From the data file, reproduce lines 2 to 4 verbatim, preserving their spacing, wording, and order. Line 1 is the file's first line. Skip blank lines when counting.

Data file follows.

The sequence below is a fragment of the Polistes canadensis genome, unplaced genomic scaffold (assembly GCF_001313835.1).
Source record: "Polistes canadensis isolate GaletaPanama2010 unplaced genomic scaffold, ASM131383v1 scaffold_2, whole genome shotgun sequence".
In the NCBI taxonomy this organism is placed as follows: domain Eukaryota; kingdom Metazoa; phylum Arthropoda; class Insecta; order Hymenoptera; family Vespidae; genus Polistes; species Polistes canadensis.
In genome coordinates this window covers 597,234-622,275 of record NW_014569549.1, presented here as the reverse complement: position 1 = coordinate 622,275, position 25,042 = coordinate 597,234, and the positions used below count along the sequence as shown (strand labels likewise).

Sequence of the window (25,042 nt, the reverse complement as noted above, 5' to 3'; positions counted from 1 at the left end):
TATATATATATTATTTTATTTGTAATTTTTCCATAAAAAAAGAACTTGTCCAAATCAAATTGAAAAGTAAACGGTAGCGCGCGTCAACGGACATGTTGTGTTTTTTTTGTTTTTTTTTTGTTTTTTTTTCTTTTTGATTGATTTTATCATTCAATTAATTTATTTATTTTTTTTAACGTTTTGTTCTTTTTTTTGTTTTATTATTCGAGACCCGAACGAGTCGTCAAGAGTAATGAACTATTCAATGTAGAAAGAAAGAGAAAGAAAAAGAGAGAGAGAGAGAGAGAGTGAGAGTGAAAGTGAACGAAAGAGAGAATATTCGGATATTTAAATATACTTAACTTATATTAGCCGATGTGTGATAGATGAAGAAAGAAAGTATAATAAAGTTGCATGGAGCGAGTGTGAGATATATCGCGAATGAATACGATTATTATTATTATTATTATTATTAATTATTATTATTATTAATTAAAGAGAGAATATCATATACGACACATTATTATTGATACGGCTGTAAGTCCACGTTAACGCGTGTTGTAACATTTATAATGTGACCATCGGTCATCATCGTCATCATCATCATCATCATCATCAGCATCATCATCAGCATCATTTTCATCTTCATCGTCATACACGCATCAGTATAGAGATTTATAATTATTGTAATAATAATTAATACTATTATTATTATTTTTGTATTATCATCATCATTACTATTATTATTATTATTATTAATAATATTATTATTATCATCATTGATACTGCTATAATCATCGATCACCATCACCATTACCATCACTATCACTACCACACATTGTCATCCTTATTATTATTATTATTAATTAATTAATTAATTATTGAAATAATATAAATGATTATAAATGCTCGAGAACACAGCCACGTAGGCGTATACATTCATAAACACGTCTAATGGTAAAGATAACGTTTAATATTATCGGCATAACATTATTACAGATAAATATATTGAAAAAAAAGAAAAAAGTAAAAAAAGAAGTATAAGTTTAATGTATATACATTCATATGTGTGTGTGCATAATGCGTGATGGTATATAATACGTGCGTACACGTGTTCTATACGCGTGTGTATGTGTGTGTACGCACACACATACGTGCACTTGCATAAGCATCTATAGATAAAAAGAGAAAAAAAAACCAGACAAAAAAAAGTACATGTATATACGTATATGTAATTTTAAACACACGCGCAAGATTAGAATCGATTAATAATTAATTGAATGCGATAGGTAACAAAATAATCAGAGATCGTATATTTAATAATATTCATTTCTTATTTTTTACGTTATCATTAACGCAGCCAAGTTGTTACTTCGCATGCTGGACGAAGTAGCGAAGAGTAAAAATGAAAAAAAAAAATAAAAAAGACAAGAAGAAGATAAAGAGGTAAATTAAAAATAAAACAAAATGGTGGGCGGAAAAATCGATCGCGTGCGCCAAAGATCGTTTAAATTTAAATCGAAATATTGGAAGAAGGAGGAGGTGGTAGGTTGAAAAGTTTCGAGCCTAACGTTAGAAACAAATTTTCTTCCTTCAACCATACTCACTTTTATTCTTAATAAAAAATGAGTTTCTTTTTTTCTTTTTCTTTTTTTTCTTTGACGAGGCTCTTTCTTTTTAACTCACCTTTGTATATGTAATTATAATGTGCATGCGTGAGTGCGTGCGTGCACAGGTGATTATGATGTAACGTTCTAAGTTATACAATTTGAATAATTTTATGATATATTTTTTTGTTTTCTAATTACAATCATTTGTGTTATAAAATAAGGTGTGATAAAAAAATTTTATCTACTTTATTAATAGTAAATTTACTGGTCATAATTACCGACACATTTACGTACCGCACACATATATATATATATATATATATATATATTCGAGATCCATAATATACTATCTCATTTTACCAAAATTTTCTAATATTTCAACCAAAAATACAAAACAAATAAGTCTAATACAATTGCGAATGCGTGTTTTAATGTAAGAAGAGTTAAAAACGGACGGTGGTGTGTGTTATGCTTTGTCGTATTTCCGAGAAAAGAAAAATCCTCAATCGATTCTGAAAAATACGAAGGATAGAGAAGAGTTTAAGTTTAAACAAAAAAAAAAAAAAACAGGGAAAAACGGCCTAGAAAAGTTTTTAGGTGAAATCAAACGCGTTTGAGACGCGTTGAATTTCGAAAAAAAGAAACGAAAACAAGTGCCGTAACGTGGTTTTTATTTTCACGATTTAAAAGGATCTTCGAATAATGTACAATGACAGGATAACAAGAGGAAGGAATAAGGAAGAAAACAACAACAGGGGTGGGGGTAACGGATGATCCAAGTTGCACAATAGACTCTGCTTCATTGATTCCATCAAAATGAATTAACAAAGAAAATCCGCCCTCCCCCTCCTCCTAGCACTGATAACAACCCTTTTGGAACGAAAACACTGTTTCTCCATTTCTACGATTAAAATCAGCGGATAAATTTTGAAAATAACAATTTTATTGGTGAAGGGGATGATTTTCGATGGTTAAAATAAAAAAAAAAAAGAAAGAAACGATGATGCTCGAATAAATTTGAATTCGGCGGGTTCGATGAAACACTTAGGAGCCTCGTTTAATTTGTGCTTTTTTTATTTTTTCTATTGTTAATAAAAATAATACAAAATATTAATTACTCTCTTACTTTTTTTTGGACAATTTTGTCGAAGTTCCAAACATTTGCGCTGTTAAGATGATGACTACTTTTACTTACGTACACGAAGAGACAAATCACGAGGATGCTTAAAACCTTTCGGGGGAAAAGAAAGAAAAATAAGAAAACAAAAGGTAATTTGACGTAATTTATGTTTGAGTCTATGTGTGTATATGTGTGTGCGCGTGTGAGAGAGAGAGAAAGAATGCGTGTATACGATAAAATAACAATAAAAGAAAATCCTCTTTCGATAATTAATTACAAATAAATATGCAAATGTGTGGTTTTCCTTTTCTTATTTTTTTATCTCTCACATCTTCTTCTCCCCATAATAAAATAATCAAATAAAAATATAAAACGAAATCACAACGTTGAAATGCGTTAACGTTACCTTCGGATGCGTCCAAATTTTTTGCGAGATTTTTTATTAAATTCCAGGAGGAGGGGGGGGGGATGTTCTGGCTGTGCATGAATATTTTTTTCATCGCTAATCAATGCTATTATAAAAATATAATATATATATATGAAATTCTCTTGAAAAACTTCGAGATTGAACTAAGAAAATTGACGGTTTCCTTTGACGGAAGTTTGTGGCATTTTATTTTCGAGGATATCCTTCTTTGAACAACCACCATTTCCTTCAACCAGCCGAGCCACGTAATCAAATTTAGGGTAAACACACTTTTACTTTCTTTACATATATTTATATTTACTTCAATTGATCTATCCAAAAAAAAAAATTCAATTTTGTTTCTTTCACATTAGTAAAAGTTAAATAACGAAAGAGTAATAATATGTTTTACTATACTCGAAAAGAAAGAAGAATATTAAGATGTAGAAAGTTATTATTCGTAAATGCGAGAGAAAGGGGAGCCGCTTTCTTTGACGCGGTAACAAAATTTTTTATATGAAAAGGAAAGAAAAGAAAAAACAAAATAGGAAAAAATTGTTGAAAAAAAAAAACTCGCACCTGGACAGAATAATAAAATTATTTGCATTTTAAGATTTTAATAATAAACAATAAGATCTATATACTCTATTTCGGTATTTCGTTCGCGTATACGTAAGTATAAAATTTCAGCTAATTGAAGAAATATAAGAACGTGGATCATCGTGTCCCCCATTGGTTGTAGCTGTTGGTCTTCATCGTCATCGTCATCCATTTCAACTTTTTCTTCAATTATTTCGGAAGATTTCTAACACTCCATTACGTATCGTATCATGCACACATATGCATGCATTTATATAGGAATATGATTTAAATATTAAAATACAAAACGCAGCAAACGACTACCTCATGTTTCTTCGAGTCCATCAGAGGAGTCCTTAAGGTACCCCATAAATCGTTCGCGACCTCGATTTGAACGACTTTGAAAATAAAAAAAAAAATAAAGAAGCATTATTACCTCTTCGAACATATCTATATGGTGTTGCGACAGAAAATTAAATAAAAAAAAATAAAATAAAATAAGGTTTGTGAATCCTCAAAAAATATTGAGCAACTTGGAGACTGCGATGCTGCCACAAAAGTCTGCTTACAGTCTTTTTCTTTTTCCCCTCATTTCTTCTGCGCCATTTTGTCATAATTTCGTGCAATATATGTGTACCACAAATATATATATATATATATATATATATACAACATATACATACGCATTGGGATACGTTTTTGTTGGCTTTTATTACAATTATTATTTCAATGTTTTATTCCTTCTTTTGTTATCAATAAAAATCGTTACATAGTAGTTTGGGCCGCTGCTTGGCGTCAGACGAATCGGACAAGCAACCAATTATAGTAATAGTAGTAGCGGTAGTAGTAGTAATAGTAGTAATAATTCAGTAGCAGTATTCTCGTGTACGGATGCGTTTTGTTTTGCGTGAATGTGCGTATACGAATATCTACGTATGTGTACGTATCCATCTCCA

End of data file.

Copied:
Source record: "Polistes canadensis isolate GaletaPanama2010 unplaced genomic scaffold, ASM131383v1 scaffold_2, whole genome shotgun sequence".
In the NCBI taxonomy this organism is placed as follows: domain Eukaryota; kingdom Metazoa; phylum Arthropoda; class Insecta; order Hymenoptera; family Vespidae; genus Polistes; species Polistes canadensis.
In genome coordinates this window covers 597,234-622,275 of record NW_014569549.1, presented here as the reverse complement: position 1 = coordinate 622,275, position 25,042 = coordinate 597,234, and the positions used below count along the sequence as shown (strand labels likewise).